“Richmond Night Market.” It’s what you might call a flea market with unorthodox hours, or perhaps a weekly gathering of fishmongers selling wares straight off the boat to the finest sushi restaurants in downtown Vancouver. “Richmond Night Market.” The name conjures wholesome images of open-air commerce, the sort of place where one might go to buy a new china bowl for serving fruit punch in.

One would not expect, from the name, a gigantic rubber duck. Nor a dystopian world of stimrunners and outlawed bioactives, shivs and black docs.

We got there after sunset. The line already wrapped around the fenced perimeter, snaking beneath massive concrete pilings supporting the whining elevated trains. Loudspeakers encouraged us to buy books of passes, which would get us in at a discounted rate. Eve climbed a bit of broken concrete and leaned over the perimeter fence for a picture.

We eventually made our way in, via a quick bit of social engineering to persuade the people in line around us to pool our resources for a passbook (“skip the line!” the cute Asian woman hawking them said. “Save fifty cents!”). Passbook in hand, our ratag group went to the special entrance, and stepped through the perimeter into…into…

If Ridley Scott decided to do an adaptation of Neuromancer, this is where you’d go to find a Netrunner. If Neal Stephenson were to reimagine Snow Crash as a Canadian made-for-TV series, you might find Raven here, scowling and skulking among the stalls. If I ever run a postcyberpunk RPG, this place will be there, somewhere, a glittering Easter egg of neon and LEDs waiting for the players to find.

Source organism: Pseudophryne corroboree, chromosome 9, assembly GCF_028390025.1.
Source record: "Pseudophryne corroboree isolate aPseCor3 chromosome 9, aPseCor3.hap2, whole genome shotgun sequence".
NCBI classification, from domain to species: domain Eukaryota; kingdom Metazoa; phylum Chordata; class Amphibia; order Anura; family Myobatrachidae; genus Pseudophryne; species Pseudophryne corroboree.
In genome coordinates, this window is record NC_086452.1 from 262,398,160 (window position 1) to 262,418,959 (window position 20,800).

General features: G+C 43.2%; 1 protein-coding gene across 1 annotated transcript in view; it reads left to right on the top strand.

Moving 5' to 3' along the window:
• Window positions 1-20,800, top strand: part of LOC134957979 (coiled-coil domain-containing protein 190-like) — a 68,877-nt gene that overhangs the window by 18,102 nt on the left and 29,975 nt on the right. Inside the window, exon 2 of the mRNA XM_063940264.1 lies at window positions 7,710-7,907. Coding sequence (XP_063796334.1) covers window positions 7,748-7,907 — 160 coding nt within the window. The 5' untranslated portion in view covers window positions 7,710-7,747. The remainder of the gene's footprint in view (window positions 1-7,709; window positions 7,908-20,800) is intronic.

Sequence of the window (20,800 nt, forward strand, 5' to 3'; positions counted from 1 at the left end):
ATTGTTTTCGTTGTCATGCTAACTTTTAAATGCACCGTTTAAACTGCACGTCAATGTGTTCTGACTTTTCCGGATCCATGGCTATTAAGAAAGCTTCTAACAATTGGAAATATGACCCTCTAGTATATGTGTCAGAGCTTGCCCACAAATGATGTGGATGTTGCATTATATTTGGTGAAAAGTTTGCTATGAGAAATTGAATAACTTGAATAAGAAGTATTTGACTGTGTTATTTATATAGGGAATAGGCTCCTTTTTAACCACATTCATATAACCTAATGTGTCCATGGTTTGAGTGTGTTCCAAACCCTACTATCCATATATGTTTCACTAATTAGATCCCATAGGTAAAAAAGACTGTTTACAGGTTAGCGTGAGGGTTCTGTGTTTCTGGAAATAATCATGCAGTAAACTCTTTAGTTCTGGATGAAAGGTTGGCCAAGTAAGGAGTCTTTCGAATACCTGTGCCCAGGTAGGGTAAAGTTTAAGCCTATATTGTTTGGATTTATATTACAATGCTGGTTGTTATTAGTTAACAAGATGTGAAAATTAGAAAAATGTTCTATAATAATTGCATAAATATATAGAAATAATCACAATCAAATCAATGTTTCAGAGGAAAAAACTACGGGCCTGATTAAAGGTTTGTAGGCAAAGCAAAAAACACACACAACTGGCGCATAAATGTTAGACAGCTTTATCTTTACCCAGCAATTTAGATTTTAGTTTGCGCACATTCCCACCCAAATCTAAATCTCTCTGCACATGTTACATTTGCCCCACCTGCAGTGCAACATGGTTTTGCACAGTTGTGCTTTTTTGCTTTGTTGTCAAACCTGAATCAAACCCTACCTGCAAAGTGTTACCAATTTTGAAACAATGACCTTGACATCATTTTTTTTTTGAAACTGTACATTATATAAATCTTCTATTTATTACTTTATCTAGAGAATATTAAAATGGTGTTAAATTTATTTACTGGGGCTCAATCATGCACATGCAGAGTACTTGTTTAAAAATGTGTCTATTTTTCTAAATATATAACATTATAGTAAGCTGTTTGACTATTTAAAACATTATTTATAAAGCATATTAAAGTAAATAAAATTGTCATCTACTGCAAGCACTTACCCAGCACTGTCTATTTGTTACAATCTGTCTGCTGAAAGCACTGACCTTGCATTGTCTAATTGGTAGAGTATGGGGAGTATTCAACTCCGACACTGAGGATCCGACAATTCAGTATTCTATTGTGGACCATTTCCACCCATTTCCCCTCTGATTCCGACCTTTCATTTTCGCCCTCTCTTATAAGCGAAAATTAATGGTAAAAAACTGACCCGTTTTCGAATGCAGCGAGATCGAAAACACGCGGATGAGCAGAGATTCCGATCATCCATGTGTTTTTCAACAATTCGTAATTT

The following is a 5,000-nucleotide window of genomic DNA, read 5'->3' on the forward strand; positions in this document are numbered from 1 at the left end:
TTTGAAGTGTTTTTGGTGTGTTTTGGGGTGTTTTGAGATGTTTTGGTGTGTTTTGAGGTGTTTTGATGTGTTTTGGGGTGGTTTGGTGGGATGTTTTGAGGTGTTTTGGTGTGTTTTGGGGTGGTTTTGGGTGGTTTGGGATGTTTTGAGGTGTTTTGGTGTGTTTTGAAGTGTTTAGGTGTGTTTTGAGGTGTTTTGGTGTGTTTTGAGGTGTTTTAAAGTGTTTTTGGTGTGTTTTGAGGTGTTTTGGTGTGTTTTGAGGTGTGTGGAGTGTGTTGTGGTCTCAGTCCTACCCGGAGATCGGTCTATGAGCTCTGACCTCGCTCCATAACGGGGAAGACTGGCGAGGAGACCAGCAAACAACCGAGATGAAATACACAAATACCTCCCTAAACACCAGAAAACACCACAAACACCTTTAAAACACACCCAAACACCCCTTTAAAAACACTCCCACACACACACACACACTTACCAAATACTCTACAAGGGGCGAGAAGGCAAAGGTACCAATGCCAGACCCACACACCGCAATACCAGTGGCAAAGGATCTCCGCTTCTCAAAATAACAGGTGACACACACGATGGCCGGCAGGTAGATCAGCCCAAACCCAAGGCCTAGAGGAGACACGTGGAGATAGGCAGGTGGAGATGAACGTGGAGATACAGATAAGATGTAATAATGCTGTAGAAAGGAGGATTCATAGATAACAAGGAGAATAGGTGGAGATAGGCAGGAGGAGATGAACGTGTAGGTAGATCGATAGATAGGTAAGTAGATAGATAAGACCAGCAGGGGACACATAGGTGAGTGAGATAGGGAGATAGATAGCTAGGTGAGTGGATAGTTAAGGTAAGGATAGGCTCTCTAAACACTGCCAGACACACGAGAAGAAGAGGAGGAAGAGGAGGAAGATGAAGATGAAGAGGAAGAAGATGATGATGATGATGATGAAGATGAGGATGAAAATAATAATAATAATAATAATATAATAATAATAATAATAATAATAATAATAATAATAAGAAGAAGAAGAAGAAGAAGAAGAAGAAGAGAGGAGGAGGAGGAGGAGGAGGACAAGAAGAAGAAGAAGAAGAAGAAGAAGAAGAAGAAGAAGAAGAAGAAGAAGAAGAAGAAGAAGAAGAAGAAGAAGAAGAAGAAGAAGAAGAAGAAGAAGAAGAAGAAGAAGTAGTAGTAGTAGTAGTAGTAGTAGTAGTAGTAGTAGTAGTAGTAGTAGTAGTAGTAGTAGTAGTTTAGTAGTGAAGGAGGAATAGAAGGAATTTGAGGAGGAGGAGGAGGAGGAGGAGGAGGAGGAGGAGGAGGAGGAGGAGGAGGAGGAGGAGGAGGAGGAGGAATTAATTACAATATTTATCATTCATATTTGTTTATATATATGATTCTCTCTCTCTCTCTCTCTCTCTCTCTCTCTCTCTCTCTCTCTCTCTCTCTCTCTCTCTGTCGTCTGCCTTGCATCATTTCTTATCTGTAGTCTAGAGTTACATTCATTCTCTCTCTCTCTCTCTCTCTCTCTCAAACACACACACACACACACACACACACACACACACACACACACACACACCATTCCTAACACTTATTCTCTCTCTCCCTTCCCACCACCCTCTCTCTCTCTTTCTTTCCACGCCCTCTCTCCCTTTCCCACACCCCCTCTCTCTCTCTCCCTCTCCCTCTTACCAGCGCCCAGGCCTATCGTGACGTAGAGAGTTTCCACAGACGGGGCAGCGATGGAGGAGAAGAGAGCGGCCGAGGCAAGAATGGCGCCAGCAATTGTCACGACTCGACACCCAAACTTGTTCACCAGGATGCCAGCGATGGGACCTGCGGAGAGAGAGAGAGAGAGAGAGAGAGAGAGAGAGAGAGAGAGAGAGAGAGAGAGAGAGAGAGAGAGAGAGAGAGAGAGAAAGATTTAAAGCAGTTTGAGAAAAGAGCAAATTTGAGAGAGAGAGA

On the surface, the Richmond Night Market is an open-air collection of vendors selling wares. But such a simple explanation fails to do justice to it, in the way that describing the Great Pyramid of Cheops as a “big pile of rocks” or the combined works of William Shakespeare as “a bunch of words about people being awful to each other” fails to convey the pure Platonic essence of these things.

Richmond Night Market is an open-air collection of vendors selling wares. But such a place it is, and such wares.

Upon entering the Richmond Night Market through the special, skip-the-line-with-your-magic-passbook gate, one is confronted with a riot of bright lights and busy signs, most in Chinese and English, some in Chinese only. Crowds of people flow like oil through the interstitial spaces between the stalls, while vendors work busily to separate them from their money.